By Duke Nukem
Aerobic exercise is an integral part of bodybuilding preparation process and has been for thirty years. Until the mid 1980s, bodybuilders did not do aerobics because it was erroneously asserted that cardio would “tear down” muscle. Aerobics became part of the bodybuilding template when it was discovered that, cardio, combined with tight dieting, maximized fat loss and with no loss of lean muscle mass. The expert that was initially responsible for adopting and adapting cardio into the bodybuilding regimen was none other than John Parrillo. When John first began championing cardio inclusion there was tremendous resistance within the bodybuilding world. In the end it was results that turned the tide. Bodybuilders that had been stuck at a certain level of development for years suddenly experienced amazing progress when they switched from starvation dieting and zero cardio to Parrillo’s then-revolutionary high-calorie/clean calorie dietary approach combined with “fasted cardio.” Aerobics done for bodybuilding purposes had an unexpected side benefit: repeated cardio made for fitter bodybuilders and fitter bodybuilders were able to weight train longer and harder and were able to perform cardio longer and harder. Longer and harder and more often equates to improvement. Nowadays cardio is integrated and accepted as a critical aspect of the bodybuilding template. Modern bodybuilders fall into a cardio trap of relying exclusively on a single type and kind of cardio. Most bodybuilders are in a cardio rut and don’t even know it.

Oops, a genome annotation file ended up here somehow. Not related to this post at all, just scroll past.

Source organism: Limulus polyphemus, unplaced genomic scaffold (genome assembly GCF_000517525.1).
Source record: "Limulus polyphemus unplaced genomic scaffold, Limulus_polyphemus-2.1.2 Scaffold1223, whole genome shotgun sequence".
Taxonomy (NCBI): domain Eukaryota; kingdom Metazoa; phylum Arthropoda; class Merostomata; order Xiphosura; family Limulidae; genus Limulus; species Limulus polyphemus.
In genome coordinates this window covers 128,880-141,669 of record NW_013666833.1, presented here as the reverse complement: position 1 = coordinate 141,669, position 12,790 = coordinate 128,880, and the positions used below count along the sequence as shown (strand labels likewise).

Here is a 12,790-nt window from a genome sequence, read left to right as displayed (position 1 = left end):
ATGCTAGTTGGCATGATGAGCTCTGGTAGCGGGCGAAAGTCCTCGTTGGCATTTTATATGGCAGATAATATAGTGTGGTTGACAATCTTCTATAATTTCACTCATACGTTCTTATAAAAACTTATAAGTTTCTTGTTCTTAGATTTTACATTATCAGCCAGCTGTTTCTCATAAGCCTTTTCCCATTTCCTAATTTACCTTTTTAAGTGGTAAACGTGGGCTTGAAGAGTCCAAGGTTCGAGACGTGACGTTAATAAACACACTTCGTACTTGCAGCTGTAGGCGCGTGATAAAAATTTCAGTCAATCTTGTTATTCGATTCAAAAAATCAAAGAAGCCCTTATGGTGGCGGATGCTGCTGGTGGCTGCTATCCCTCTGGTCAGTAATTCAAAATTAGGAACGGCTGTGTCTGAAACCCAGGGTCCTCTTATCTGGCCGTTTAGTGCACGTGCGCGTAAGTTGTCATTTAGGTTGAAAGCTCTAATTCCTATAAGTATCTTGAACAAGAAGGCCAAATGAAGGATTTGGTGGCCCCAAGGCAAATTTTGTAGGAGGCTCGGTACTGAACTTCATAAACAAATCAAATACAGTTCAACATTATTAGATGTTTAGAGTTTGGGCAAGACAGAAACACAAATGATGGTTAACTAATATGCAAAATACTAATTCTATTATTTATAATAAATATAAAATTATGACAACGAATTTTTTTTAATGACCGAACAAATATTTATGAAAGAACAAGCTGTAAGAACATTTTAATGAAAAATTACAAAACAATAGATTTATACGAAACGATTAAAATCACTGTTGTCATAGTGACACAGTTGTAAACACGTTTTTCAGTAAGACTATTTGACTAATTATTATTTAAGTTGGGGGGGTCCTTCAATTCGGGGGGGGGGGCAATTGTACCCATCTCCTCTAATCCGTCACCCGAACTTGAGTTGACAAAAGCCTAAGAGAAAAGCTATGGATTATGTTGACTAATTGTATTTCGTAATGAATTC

Variety is the Spice of Life: Just as weight-training routines need to be periodically changed in order to avoid staleness, periodic changes in the bodybuilder’s cardio regimen are just as important. If the bodybuilder insists on doing the same cardio mode and method, in the same way, over and over, at some point, no matter how effective or result producing that mode or method has been, results will cease. Results dry up for every system in every instance at some point – there is no such thing as a magical training routine, be it weight training or cardio that ceaselessly delivers measurable results forever: this a fitness myth right up there with the tooth fairy and the Easter bunny. This knowledge that every mode or methods inevitably runs out of results is why the really smart guys, experts like John Parrillo, legislate change into each and every routine they use or design. Stagnation in bodybuilding need not be just confined to weight training; there is nutritional stagnation and cardio stagnation. So what is to be done? The savvy bodybuilder seeking to avoid aerobic stagnation needs to be aware of the cardio factors that can be manipulated…
- Frequency how often is cardio done weekly?
- Duration how long is the individual sessions?
- Intensity how hard, how intense is the cardio?